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Into the Breach—Again

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Into the Breach—Again

The economic impacts of COVID-19 were a gut-punch to a housing industry on the cusp of a full recovery, but we'll come back from this, too


May 26, 2020
Man struggling to pushing a rock uphill
The housing industry has been in crisis before, and always recovers | Illustration: KNUT/stock.adobe.com
This article first appeared in the May/June 2020 issue of Pro Builder.

Pro Builder has been publishing its list of Housing Giants for more than 50 years and, in doing so, has chronicled housing’s ups and downs. For an industry generally looked upon as staid and conservative, the last half century has been a wild ride, especially the last two decades. After scaling previously unthinkable peaks in 2005 and then falling to its depths in 2012, home building fought its way back to what looked to be a sustainable and profitable undertaking.

During those long, hard years, builders did everything they could to stay solvent. They cut staff, streamlined building processes, reconfigured land deals, embraced software and data systems, expanded product offerings to appeal to new and different types of buyers, and looked to other areas for fresh opportunities. Although beating the recession took a great deal of hard work and a very long time in business-years, it seemed that the industry finally was poised on the brink of achieving what used to be the norm. 

There’s no time for resting on laurels or for regrets: Take those lessons learned and focus on this next challenge.

At long last, housing data started showing the fruits of the industry’s labors. In December 2019, annual housing starts reached a remarkable 1.626 million units, the largest number of starts in 13 years. In January, starts increased 21.4% year over year. Total permits, single- and multifamily, rose by 9.2% to 1.551 million—the highest since March 2007. At the beginning of March 2020, when February’s numbers came out, housing continued to look strong, the good news continuing with the eighth consecutive month of increasing home sales, to 6.7% year over year nationally.

But by that time the coronavirus had taken hold, and on March 13 the U.S. declared a national emergency. While home building was deemed an essential business in most states, the effects of stay-at-home orders, the number of businesses closing, and the ensuing job losses kept many Americans from shopping for a new home. Once again, home building stats fell off a cliff.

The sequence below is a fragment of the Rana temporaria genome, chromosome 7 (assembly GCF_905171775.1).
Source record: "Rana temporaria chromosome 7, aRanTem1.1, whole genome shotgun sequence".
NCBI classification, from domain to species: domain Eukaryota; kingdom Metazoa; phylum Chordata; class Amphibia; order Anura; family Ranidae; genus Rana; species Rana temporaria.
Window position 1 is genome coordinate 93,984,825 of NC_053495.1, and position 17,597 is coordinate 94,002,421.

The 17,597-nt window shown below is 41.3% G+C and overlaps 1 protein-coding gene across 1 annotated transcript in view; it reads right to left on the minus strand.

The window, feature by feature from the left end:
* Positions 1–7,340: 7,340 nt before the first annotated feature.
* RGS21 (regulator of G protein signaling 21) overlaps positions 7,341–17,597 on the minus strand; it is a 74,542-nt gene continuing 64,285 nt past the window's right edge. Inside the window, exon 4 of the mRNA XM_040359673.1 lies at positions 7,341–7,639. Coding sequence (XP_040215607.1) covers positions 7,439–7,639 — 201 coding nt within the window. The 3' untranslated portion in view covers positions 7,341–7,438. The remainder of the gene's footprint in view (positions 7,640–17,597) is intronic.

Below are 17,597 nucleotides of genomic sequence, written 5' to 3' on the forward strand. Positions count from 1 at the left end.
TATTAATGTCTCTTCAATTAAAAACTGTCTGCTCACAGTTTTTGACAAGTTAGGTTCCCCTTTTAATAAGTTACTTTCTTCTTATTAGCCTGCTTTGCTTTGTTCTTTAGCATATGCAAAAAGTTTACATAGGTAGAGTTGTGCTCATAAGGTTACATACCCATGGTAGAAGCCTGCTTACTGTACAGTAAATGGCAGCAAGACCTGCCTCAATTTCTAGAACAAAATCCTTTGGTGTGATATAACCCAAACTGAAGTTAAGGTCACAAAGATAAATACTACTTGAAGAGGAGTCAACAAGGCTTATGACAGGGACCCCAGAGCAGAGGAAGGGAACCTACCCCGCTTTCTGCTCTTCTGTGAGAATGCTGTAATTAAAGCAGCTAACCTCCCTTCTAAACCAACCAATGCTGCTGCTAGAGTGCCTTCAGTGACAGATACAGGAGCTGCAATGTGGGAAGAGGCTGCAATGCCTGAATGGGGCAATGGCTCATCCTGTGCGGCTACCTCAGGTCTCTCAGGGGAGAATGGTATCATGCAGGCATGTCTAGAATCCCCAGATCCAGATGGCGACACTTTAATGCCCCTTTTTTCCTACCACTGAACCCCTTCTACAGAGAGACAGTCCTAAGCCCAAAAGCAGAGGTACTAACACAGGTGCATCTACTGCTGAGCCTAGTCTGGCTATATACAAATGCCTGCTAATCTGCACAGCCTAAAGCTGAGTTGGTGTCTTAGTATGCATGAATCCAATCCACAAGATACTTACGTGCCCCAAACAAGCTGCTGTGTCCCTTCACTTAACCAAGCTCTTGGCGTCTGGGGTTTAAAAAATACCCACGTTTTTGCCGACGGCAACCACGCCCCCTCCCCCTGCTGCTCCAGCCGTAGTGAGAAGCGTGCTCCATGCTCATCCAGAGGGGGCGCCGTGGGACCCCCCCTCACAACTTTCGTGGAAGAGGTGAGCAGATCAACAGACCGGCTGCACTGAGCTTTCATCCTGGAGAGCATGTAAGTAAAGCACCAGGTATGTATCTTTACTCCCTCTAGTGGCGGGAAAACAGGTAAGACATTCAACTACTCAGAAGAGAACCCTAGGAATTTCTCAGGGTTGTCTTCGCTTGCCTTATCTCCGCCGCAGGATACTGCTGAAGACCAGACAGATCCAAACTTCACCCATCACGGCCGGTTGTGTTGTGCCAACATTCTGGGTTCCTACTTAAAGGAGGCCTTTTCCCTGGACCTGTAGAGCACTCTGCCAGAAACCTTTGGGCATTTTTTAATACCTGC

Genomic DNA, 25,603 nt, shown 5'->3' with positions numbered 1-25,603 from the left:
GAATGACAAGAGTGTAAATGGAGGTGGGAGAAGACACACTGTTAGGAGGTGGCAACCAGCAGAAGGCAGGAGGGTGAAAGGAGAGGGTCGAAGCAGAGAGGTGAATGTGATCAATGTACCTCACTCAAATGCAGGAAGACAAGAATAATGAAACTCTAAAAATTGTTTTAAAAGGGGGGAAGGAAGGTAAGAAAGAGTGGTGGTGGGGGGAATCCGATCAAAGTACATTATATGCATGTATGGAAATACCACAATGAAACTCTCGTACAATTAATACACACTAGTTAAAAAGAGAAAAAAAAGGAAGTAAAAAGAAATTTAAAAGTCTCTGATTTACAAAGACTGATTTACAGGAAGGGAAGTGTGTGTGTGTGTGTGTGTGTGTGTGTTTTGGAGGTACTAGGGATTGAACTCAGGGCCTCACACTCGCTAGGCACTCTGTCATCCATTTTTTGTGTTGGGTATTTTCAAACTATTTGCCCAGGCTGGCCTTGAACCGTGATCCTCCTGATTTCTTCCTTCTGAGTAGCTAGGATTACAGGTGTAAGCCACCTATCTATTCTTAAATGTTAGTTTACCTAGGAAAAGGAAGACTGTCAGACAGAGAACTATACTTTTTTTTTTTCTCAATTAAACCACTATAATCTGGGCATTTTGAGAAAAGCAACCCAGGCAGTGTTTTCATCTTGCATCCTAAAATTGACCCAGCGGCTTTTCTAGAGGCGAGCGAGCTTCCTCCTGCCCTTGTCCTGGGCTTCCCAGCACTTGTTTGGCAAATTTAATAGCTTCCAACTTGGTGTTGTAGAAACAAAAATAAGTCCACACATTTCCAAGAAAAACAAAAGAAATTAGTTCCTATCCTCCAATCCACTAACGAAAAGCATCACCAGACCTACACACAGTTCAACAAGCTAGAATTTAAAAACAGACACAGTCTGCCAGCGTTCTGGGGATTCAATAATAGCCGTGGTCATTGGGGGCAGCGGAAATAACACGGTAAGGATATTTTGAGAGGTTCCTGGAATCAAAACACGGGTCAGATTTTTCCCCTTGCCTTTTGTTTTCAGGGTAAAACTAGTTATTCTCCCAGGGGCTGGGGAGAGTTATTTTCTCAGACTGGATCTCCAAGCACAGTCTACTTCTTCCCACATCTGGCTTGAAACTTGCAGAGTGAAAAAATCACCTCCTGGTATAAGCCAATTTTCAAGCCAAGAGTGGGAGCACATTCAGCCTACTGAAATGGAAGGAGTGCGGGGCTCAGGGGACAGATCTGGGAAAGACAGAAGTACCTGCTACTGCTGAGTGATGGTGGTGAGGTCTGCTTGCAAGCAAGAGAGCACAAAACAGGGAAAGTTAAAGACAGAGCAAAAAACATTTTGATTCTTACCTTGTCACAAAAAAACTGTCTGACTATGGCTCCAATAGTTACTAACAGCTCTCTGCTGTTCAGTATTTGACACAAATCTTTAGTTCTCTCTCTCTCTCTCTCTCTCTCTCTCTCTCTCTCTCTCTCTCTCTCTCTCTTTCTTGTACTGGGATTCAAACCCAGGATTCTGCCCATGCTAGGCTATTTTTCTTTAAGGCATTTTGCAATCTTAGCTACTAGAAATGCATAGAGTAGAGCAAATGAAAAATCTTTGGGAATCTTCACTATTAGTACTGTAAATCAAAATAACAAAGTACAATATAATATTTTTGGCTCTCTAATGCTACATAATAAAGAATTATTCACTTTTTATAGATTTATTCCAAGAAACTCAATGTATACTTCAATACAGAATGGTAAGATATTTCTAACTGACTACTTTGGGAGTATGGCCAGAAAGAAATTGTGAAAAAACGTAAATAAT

I mention this not to mourn what could have been or to bemoan the bad luck that’s befallen us, but rather to call out the fact that the industry forged a comeback from the recession and it can do so again. Sadly, there’s no time for resting on laurels or for regrets: Take those lessons learned and focus on this next challenge. And if you’re in need of inspiration, check out the articles from senior editor Mike Beirne and contributing editor Scott Sedam

 

A Change of Pace

With this issue, Pro Builder’s print edition temporarily transitions to a bi-monthly schedule. We’re still producing as much content as ever, but more of it will be posted to our website. Bookmark our site, probuilder.com, subscribe to the Daily Feed e-newsletter, and check back frequently to take advantage of our daily articles to stay apprised of news you need to know.

 

Stay Connected to Pro Builder

 

Access a PDF of this article in Pro Builder's May/June 2020 digital edition

 

Written By
editorial director

Denise Dersin, editorial director of Professional Builder, Custom Builder, PRODUCTS, NKBA Innovation+Inspiration, and co-editor of Multifamily Design+Construction, has been in publishing as an editor and writer for 30 years and has worked in the housing industry for much of that time.

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